From firstname.lastname@example.org Wed Aug 14 11:30:07
From: Le Monde diplomatique <email@example.com>
To: Le Monde diplomatique <firstname.lastname@example.org>
Subject: ‘I don't question my children's Jewishness’
Date: Wed, 14 Aug 2002 15:39:04 +0200 (CEST)
Which aspects of Judaism will be passed on to their children was a question that affected all those whom we interviewed. Hélène and Alain Nahum, for example, have spent more time at political meetings than in synagogues. Their son Samuel recently had his bar mitzvah, the equivalent of a confirmation or first communion for Christians.
According to Hélène, the daughter of a Greek family, most of whom
perished at Auschwitz,
We're all Marranos (1). To defend
ourselves from globalisation we must preserve our sense of identity in
our relations with others. I can personally relate to the phenomena of
displacement and exile. I always feel distant from a farmer who's
rooted to his land and feel closer to one who finds himself
Her husband, Alain, is from a family of Egyptian Jews steeped in
communism and the French Revolution. He defines himself as a
wandering Jew, perhaps even an heirless one. Though he
understands and respects his son's quest for religious and
cultural identity, he sees it as reflecting
his need to rebel
against his parents. Samuel sees his faith in relative terms: he
expresses pro-Israel sentiments although he is unwilling to go to
fight for the country. He mentions hearing young Arabs make insulting
I feel as though I've inherited the
history of the Shoah and the Jews of Egypt, he says.
though I'm not observant, I still believe it's important to
hand down values and not become assimilated like some of my
friends. Alain feels positive:
I'm happy that my son has
shown his independence by getting bar mitzvahed. Hélène is more
Every generation has got to find its own way.
Valérie Zenati's family, originally from Algeria, left France for Israel after two anti-semitic incidents in Paris: an attack on the Copernic synagogue in 1980 and the 1982 bombing of a kosher restaurant in the Rue des Rosiers in the Marais district. The family ended its traumatic Israeli sojourn after the first Palestinian intifada in 1987.
Israel was no longer what we wanted it to be, says Valérie, who
is struck by
the anxiety that characterises many French
Jews. It's as though they're scared of the void. They no
longer base their sense of identity on anything tangible. They're
unfamiliar with the sacred texts of their religion. They feel
ultranationalistic about a country that's not even theirs. They
remember the dead but they know nothing of the lives those people led
before the Holocaust.
What will she bequeath to her son Lucas, now aged five and a half?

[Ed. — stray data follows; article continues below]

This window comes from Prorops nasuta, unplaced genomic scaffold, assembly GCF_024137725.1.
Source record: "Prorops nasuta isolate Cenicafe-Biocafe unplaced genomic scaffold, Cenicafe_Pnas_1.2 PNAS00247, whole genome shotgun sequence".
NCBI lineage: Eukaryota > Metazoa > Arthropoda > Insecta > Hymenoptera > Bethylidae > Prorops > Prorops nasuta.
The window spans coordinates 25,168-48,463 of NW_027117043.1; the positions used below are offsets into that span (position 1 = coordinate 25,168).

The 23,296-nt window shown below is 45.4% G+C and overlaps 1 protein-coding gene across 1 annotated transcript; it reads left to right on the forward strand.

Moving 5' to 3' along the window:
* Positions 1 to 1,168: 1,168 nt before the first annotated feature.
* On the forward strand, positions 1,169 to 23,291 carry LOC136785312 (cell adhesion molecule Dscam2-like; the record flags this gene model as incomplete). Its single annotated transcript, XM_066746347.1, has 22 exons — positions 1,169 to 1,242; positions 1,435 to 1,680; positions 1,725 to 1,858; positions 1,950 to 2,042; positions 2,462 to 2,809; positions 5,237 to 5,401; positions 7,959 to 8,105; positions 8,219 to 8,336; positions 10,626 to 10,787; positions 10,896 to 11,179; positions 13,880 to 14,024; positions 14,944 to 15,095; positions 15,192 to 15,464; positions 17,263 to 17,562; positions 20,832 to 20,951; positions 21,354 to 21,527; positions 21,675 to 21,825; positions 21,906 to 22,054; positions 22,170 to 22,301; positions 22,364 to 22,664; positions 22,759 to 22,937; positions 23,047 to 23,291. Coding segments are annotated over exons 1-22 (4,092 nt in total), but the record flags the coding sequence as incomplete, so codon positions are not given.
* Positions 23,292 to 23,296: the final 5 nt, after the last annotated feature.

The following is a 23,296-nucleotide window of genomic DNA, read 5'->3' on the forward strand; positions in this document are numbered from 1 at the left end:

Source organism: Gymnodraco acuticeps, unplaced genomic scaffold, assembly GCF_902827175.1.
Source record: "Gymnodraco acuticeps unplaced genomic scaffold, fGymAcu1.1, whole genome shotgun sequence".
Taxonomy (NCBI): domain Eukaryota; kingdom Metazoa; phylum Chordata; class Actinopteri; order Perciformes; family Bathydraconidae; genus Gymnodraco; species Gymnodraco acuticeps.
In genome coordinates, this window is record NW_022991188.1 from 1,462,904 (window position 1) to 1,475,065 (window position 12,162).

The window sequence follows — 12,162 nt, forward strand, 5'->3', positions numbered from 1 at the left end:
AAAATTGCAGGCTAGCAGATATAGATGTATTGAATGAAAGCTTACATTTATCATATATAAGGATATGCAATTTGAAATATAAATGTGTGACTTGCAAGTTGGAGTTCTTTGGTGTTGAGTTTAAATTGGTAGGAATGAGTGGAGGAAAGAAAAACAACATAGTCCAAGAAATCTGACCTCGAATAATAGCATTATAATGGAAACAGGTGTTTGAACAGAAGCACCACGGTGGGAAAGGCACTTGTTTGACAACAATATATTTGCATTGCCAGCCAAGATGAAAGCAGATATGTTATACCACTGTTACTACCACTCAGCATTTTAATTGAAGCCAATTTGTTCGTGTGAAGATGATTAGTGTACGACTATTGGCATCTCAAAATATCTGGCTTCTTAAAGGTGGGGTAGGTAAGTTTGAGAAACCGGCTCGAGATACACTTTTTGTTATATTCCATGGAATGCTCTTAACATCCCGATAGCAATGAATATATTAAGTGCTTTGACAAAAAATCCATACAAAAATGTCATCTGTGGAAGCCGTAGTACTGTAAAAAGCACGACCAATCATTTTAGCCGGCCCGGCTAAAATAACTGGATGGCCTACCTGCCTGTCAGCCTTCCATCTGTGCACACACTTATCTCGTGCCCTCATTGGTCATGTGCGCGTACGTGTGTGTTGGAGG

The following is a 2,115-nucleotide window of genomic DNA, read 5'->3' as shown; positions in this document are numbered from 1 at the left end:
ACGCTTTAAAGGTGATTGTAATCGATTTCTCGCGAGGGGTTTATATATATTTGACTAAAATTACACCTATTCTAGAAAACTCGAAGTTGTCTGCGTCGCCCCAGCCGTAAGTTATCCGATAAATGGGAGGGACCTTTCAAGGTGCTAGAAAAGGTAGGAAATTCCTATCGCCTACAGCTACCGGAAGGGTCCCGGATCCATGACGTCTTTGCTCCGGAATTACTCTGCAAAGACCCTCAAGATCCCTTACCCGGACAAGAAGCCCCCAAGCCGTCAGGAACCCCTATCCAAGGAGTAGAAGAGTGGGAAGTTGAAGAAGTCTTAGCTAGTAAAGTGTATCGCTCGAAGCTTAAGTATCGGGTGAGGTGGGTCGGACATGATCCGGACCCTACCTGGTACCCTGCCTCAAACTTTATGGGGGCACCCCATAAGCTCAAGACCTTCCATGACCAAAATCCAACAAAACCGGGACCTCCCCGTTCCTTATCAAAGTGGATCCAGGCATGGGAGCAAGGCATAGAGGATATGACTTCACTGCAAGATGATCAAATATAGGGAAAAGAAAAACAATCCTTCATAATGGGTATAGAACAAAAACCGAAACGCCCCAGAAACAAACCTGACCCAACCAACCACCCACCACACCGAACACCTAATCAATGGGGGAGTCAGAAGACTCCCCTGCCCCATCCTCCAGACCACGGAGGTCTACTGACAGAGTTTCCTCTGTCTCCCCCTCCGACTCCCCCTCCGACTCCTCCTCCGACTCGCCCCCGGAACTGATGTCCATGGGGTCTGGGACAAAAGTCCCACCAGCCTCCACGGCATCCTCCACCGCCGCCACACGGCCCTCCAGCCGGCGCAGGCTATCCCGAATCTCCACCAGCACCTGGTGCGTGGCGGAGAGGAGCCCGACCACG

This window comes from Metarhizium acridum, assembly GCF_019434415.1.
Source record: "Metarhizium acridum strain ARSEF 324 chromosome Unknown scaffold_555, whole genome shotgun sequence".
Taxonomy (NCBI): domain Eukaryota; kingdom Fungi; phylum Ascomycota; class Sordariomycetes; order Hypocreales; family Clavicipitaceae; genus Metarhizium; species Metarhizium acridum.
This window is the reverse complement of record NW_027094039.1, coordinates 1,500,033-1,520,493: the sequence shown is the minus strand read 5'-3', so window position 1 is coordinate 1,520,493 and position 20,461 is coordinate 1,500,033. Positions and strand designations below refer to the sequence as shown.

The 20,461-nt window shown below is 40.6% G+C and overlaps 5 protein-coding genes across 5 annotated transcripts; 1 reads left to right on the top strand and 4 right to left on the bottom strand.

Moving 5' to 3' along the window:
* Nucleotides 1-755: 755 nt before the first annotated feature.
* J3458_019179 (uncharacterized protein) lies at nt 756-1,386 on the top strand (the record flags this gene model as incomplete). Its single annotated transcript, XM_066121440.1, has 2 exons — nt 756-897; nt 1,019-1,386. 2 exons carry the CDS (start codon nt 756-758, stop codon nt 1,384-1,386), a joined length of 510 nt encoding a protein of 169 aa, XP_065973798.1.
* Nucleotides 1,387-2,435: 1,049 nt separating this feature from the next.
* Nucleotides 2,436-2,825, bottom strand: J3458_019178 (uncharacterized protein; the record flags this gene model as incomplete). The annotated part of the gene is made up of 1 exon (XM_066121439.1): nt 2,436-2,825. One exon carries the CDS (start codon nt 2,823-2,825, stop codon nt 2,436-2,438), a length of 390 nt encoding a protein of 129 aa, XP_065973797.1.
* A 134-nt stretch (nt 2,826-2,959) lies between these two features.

I had him circumcised so as not to break with tradition. I'll
teach him about the major Jewish holidays and our ancestors'
history. When Lucas is older she plans to teach him Hebrew so that
he can read the Bible. The Ten Commandments are the most important
consideration. That and the fight to ensure that no one is deemed
subhuman, whether in Israel or Palestine.
Nelly Hansson is wary of any suggestion that Judaism might become a
That would be awful, she says. But
when she thinks of her two sons—one of whom is very Jewish, the
other less so—she blames herself for
passing on an
individual, rather than a collective, sense of belonging.
For her the key issue is historical continuity and the
task of curing society's ills, incumbent on all Jews. She
points out that the Hebrew word tikkun means
a reparation that
completes God's work by making the world a better place.
But Annette Wieviorka, historian, says:
I don't question my
children's Jewishness. As a little girl she used to stay at a
holiday resort operated by Bund, an organisation of socialist Jewish
workers founded in 1897.
We always asked two questions: what does
it mean to be a socialist and what does it mean to be a Jew? The first
was easy: all we had to do was share our sweets. We never did come up
with an answer to the second question. Annette's daughter now
wears a star of David round her neck though she was indifferent to
things Jewish for many years. Her son married a non-Jew.
not so much our parents' children as we are children of our own
generation, she says.
Like many Jews born shortly after the second world war, she too felt
the wish to assimilate; the desire was also fuelled by her political
activism. As a Maoist, she even taught in Guangzhou in south
The story of my life, she explains,
includes how I
choose to express my Jewishness. It's very personal. I find
ghettos abhorrent. I have no interest in people who share the same
history, the same sensibility and the same paranoia.
Read also What does it mean to be Jewish?
(1) The Marranos were Spanish or Portuguese Jews of the late Middle Ages who converted to Christianity to avoid expulsion.